I generally think that our progress is uneven, and individual items in our world are nastier than they used to be, but the arc of history, as the President says, tends to bend towards justice, and I personally am glad to live in the time and place that I do.

    1. You brought up a very good point that I had overlooked. Perhaps all of the things were there but not being exposed as technology has enabled us to do so these days.

      At the same time, the same technology has enabled the offenders to do more sophisticated crimes which lead us more vulnerable or are we more secure if we know how to use the same technology to protect us?

      Did I make any sense?:-)

    2. Of course it makes sense.

      I was having a conversation at work yesterday (on an unrelated topic, of course) that the increasing technology and ability to detect illness earlier is increasing the prevalence of disease - for example, autism spectrum disorder is manifold higher now than when we were young. The other person, a medical doctor, observed that the tests themselves may have significant effect on the numbers. It's not so much that we are sicker, but that we are now able to detect things we could not earlier.

      In that vein, I think a lot of what we perceive to be an increase in threats, violence, and abuse of children was, in fact, always there. We just did not know about it.

      But to your point - the invention of new technologies of course gives additional tools for depraved individuals. When we were young, for an example, if sick individuals wanted to view child pornography, they had to obtain it first or second-hand. Now with the internet, it can be had by those who want it pretty easily and "discretely" (i.e., they can view it without much risk of detection and thus punishment or social sanction.)

      People who look objectively at science and technology recognise that a new platform or invention, in and of itself, is neither "good" nor "bad." It's how we use it. Atom splitting can be used to provide "clean" energy, or to kill millions of people.

      Human beings are a mix; we have the ability to greatness. We also have a nasty ability to commit barbarism against one another. Technologies enhance our capabilities to do both.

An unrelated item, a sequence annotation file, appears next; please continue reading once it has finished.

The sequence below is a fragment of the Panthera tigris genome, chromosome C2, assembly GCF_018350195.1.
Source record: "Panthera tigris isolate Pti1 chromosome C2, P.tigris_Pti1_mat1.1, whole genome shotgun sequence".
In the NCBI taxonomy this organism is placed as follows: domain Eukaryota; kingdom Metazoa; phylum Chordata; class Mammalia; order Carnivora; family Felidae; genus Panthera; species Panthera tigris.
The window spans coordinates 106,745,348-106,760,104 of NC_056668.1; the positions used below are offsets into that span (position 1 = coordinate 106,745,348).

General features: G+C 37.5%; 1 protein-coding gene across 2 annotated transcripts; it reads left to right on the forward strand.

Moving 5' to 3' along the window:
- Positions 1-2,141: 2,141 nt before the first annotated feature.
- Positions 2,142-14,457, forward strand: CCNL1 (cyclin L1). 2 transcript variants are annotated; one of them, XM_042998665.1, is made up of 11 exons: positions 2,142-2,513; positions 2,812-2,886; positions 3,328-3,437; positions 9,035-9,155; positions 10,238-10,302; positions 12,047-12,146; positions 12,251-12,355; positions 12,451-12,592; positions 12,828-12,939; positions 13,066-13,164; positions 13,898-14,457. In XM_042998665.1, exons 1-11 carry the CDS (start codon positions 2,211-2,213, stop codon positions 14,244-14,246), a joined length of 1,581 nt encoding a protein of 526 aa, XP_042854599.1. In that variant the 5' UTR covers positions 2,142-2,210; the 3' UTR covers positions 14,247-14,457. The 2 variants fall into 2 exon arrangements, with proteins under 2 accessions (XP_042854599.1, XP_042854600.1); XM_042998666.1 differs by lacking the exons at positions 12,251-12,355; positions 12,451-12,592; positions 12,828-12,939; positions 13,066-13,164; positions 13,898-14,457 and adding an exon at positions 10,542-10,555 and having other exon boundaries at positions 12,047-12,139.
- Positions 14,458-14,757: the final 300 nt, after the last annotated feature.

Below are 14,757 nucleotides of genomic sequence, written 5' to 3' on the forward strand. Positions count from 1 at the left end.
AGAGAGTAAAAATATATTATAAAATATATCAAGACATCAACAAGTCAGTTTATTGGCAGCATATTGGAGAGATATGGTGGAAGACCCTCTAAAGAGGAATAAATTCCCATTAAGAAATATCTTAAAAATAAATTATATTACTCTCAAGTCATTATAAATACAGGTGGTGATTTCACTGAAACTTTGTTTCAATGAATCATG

3. Pepper wrote an essay last night and shared it with me and this is a snippet of hers "According to Freud’s theory of the mind, the Id of the human psyche is what represents man’s true instincts. Void of the Superego and the Ego to balance the Id, man would be his savage and malicious self as is shown in Golding’s novel the Lord of the Flies. Piggy’s death--a character in the book-- demonstrates that society is sewn together by logic and morality; however, when these “stitches” tear, society falls apart, and mankind’s true sinister nature is revealed."

  4. So true. It is SO disturbing to hear about child trafficking and all the other horrors kids have to endure.

  5. Oh what a wonderful world that would be. I'm so glad I have a hope of a world in which this will be the case... no more tears, no more innocent suffering. Can't wait.

    P.S. Papa is Preacher would like to cordially invite you to our very first Link Up party beginning tomorrow (Thursday) at 9:30 a.m. going 'till Tuesday. Please see this post for more info:
    We'd really be honored to see you there!

  6. I worry about children too. I know we hear a lot more due to technology, and media, but it is mind blowing how often we hear it. It makes me feel ill each day when I turn on the news just to hear weather and traffic! Sad. I am thinking if I could do one thing, I would like to see everyone fed. Plenty of food, but not everyone can receive it for various reasons. That is so sad to me.

    1. Yeah ... in this modern world, you would think food would be basic but then again ... the hunger is still seen.

  7. sad that our kids can't just go off and ride bikes as we did as kids...